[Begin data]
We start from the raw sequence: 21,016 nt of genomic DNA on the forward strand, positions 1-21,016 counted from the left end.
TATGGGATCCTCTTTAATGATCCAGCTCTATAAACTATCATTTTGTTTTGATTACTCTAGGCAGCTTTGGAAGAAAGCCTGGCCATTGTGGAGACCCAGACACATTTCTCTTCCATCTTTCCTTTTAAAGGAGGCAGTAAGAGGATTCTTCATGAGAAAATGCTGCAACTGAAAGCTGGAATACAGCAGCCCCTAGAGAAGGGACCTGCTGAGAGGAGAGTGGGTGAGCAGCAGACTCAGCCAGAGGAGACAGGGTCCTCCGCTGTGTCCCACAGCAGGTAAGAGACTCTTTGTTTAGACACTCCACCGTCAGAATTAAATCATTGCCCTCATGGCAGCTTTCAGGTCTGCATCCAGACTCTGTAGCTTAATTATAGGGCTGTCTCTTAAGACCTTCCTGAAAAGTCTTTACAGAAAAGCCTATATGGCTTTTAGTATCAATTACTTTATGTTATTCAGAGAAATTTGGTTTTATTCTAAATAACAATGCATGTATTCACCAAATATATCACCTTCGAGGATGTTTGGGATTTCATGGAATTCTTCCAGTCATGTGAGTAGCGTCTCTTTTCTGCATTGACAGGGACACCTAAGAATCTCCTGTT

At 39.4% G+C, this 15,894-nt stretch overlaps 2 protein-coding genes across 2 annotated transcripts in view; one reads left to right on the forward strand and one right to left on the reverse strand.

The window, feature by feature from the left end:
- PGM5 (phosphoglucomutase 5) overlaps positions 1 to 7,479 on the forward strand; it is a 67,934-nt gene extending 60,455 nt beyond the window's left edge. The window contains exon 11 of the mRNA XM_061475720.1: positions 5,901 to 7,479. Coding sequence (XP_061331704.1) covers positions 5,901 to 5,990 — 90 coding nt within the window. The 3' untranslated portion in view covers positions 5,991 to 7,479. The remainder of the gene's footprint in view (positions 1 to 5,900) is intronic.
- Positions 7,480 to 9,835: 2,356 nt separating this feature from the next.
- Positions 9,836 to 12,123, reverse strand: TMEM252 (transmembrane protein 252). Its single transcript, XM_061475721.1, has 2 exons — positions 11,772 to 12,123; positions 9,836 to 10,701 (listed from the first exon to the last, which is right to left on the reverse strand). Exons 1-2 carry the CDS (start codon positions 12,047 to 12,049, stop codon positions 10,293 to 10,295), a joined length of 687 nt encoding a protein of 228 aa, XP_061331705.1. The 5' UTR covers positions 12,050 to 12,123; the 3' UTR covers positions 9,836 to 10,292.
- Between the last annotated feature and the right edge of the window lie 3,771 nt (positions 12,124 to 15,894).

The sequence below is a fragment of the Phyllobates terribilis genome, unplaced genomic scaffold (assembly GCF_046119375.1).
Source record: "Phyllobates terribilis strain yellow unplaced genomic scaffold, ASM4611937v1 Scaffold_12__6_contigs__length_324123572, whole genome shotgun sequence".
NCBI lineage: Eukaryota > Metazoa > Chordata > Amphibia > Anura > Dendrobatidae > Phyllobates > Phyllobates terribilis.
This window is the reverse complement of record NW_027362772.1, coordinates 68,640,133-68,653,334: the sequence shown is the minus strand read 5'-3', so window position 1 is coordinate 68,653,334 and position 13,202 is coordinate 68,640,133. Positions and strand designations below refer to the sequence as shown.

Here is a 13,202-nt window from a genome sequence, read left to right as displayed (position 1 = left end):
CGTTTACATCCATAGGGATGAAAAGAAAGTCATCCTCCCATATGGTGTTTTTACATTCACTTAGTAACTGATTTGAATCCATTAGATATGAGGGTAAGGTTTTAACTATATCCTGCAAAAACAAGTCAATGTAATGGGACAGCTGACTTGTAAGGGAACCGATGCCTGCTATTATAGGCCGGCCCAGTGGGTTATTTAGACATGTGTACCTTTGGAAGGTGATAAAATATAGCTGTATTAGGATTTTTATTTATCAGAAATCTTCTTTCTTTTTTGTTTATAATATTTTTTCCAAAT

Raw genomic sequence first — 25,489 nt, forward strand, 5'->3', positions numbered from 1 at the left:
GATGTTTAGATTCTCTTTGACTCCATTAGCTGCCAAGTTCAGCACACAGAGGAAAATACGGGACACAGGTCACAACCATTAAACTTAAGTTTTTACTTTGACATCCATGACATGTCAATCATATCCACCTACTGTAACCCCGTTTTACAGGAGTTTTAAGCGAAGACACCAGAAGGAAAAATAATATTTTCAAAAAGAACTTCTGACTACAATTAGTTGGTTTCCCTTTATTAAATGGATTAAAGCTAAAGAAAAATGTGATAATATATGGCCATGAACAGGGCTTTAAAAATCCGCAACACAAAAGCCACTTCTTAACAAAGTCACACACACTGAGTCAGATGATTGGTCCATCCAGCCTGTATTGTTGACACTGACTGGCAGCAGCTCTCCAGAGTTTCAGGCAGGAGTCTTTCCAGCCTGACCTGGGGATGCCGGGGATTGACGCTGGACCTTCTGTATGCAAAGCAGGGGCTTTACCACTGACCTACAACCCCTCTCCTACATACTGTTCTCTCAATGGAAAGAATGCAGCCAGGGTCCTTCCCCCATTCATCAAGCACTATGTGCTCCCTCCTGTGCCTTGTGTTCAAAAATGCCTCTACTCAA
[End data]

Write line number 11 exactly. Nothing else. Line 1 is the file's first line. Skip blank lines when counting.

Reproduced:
NCBI lineage: Eukaryota > Metazoa > Chordata > Amphibia > Anura > Dendrobatidae > Phyllobates > Phyllobates terribilis.